Fiat Chrysler Automobiles Canada is eliminating a third shift at its automotive plant in Windsor, Ont., impacting 1,500 jobs.

The company said it’s cutting back to two shifts at the plant starting on Sept. 30.

“The Company will make every effort to place indefinitely laid off hourly employees in open full-time positions as they become available based on seniority,” Fiat Chrysler said in a statement.

The plant, which produces the Chrysler Pacifica, the Chrysler Pacifica Hybrid and the Dodge Grand Caravan, employs 6,104 workers, according to the FCA website.

The plant began making minivans in 1983 and switched to working in three shifts 10 years later.

Unifor Local 444 President Dave Cassidy told reporters on Thursday the move back to two shifts is “devastating for everybody.”

“We are going to keep pressure on FCA on product and fully utilize our facility. We’ve notified the company that we want to meet immediately with Mike Manley, the CEO of FCA,” he said.

“We are going to do everything possible to make sure that we maintain three shifts at (the) Windsor Assembly Plant.”

Unifor national president Jerry Dias echoed Cassidy’s shock for FCA’s decision to scale back to two shifts.

“I am deeply concerned about the 1,500 plus families, the community of Windsor (and) the (Canadian) auto industry,” Dias wrote in a tweet. “(Unifor) has demanded an urgent meeting with (FCA) to address.”

When asked about Mayor Drew Dilkens’ prior comments on the need to diversify the region’s economy, Cassidy gave an emotional critique of the mayor and his perceived lack of communication with the union.

“F--- Drew. Seriously.” he said. “I have reached out to Drew Dilkens so many times. I have tried to bridge a gap there. The election is over. Drew Dilkens can’t take his finger off. We have two crown jewels in this city right tied to this local, Windsor Assembly Plant and Casino Windsor. Drew Dilkens needs to pay attention to this."

Dilkens did not immediately respond to a request for comment.

Ontario Premier Doug Ford said in a statement that the provincial government “will not waver in our support” for auto sector workers.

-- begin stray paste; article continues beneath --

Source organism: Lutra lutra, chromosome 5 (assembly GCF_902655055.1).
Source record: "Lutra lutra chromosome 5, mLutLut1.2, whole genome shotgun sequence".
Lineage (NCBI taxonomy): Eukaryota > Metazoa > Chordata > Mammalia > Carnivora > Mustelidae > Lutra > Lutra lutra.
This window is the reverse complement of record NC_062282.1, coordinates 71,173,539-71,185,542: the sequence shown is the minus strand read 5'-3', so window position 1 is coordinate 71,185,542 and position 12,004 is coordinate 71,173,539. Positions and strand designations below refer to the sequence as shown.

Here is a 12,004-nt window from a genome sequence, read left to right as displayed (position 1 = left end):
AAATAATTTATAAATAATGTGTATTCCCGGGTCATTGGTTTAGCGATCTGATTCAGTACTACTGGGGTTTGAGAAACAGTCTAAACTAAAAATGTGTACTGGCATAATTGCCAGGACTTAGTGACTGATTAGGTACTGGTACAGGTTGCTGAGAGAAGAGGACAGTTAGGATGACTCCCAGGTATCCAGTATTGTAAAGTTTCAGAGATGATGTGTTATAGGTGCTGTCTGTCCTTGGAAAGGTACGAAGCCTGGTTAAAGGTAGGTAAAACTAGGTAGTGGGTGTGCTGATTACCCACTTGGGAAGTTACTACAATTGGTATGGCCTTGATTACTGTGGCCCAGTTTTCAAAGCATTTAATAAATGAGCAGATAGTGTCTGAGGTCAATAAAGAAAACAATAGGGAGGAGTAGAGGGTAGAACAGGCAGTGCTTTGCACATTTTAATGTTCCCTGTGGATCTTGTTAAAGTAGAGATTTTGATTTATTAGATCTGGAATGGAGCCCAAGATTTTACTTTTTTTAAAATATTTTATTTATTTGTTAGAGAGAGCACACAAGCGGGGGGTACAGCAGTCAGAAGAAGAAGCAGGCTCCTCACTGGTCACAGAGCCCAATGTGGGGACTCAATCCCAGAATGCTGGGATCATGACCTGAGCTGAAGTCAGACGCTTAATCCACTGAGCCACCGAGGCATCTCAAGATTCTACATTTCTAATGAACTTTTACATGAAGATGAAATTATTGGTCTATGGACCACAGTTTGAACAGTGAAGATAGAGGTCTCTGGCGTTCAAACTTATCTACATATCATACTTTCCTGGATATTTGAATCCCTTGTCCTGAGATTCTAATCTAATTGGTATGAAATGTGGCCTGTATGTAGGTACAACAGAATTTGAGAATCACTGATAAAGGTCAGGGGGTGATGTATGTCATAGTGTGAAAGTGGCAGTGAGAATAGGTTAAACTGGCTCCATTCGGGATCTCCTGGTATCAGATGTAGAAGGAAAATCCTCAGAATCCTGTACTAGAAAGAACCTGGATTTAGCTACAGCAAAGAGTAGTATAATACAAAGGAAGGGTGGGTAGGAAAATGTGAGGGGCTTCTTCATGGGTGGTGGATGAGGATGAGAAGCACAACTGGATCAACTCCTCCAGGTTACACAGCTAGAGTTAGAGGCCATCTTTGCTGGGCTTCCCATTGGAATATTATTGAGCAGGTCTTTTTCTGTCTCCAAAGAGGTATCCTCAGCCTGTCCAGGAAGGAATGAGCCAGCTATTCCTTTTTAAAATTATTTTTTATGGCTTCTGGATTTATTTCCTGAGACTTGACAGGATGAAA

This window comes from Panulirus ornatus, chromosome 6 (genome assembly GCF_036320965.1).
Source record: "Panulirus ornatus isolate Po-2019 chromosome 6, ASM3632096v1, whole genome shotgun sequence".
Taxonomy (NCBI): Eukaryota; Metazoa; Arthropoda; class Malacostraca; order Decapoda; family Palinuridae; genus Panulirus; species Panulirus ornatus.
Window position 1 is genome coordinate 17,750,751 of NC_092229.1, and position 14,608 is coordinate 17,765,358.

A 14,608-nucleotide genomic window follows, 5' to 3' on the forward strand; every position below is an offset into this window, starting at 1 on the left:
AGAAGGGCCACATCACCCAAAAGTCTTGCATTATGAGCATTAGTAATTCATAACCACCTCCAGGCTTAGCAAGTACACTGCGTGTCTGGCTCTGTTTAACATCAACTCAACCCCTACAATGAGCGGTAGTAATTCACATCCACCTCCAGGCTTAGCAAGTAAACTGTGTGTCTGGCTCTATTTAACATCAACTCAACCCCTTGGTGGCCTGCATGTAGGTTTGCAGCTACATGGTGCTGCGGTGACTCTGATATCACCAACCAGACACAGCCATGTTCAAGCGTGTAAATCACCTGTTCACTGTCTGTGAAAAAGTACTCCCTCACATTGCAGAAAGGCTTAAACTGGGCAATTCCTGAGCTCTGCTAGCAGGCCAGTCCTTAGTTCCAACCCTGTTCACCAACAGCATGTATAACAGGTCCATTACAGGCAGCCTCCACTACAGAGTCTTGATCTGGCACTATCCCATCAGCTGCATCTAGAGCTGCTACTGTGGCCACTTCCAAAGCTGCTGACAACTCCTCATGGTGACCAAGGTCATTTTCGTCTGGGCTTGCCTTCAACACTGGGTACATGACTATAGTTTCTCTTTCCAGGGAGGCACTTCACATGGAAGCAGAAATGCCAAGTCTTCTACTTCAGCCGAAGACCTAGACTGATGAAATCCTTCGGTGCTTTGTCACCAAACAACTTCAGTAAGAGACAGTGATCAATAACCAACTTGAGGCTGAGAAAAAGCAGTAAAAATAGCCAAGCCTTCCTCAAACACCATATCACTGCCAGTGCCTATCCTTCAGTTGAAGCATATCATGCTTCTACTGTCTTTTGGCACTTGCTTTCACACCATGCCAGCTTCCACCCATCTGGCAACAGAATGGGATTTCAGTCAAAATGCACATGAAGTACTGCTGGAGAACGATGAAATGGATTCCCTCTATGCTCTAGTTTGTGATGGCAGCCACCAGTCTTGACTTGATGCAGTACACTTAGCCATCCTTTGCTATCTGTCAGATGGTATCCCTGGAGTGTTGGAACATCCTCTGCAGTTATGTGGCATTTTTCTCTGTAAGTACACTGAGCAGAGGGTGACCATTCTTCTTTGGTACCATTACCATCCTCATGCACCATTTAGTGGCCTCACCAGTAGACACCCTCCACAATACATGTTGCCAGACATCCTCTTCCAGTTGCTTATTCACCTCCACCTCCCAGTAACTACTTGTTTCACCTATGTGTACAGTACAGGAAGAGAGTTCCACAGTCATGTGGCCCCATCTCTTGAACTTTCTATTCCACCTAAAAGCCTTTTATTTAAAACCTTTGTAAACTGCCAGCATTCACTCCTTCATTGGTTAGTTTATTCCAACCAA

“I want the employees at the Windsor Assembly Plant to know that my government stands with you and your families,” Ford said in the statement. “We will fight tooth and nail to protect the jobs of the auto workers in Windsor.”

Ford said he plans to meet with FCA Canada president Reid Bigland and Unifor president Jerry Dias to discuss ways to protect jobs at the plant.

“We remain steadfast in our support for Ontario’s auto manufacturing sector, but more importantly we remain steadfast in our support for the autoworkers both in Windsor and province-wide,” he said.

Ontario NDP Leader Andrea Horwath is calling on the provincial government to “step up” to keep Ontario’s auto sector strong.

“We can be a world-leader in manufacturing the cars of the future for generations to come, but it won’t happen by accident,” she said in the statement. “Tens of thousands of Ontario jobs in auto, auto parts and spinoff industries, are at risk if the province fails to take action.”

Earlier this week, FCA announced it was shuttering the Windsor plant -- and another one in Brampton -- for weeks in April amid softening sales.

Cassidy said when the two-week shutdown was announced, there was no indication this news was coming.

On Feb. 26, FCA announced plans to invest US$4.5 billion to build a new assembly plant in Michigan and renovate four others in the state, while creating 6,500 jobs in the process.